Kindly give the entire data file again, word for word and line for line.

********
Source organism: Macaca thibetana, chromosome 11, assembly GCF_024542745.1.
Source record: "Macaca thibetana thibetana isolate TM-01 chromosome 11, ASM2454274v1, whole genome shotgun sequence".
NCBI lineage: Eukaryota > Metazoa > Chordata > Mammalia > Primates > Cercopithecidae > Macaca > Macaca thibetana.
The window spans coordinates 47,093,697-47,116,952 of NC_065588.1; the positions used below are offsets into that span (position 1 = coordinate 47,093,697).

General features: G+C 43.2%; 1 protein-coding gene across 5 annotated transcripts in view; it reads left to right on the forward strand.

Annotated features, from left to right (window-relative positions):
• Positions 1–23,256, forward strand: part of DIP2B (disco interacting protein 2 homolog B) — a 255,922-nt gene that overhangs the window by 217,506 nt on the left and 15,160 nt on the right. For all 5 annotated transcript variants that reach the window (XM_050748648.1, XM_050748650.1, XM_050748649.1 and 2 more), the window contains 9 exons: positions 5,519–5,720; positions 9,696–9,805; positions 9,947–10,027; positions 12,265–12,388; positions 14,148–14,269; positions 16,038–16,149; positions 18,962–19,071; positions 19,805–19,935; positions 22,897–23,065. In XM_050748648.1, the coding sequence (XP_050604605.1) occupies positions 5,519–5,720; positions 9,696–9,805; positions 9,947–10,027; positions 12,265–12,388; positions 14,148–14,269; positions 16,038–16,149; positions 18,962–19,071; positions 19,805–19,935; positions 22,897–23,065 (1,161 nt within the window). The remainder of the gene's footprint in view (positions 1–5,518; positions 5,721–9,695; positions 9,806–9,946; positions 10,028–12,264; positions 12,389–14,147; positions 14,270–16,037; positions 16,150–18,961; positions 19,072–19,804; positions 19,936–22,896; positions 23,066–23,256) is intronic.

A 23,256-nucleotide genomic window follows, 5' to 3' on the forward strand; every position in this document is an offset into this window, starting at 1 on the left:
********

Source organism: Macaca thibetana, chromosome 11, assembly GCF_024542745.1.
Source record: "Macaca thibetana thibetana isolate TM-01 chromosome 11, ASM2454274v1, whole genome shotgun sequence".
NCBI lineage: Eukaryota > Metazoa > Chordata > Mammalia > Primates > Cercopithecidae > Macaca > Macaca thibetana.
The window spans coordinates 47,093,697-47,116,952 of NC_065588.1; the positions used below are offsets into that span (position 1 = coordinate 47,093,697).

General features: G+C 43.2%; 1 protein-coding gene across 5 annotated transcripts in view; it reads left to right on the forward strand.

Annotated features, from left to right (window-relative positions):
• Positions 1–23,256, forward strand: part of DIP2B (disco interacting protein 2 homolog B) — a 255,922-nt gene that overhangs the window by 217,506 nt on the left and 15,160 nt on the right. For all 5 annotated transcript variants that reach the window (XM_050748648.1, XM_050748650.1, XM_050748649.1 and 2 more), the window contains 9 exons: positions 5,519–5,720; positions 9,696–9,805; positions 9,947–10,027; positions 12,265–12,388; positions 14,148–14,269; positions 16,038–16,149; positions 18,962–19,071; positions 19,805–19,935; positions 22,897–23,065. In XM_050748648.1, the coding sequence (XP_050604605.1) occupies positions 5,519–5,720; positions 9,696–9,805; positions 9,947–10,027; positions 12,265–12,388; positions 14,148–14,269; positions 16,038–16,149; positions 18,962–19,071; positions 19,805–19,935; positions 22,897–23,065 (1,161 nt within the window). The remainder of the gene's footprint in view (positions 1–5,518; positions 5,721–9,695; positions 9,806–9,946; positions 10,028–12,264; positions 12,389–14,147; positions 14,270–16,037; positions 16,150–18,961; positions 19,072–19,804; positions 19,936–22,896; positions 23,066–23,256) is intronic.

A 23,256-nucleotide genomic window follows, 5' to 3' on the forward strand; every position in this document is an offset into this window, starting at 1 on the left: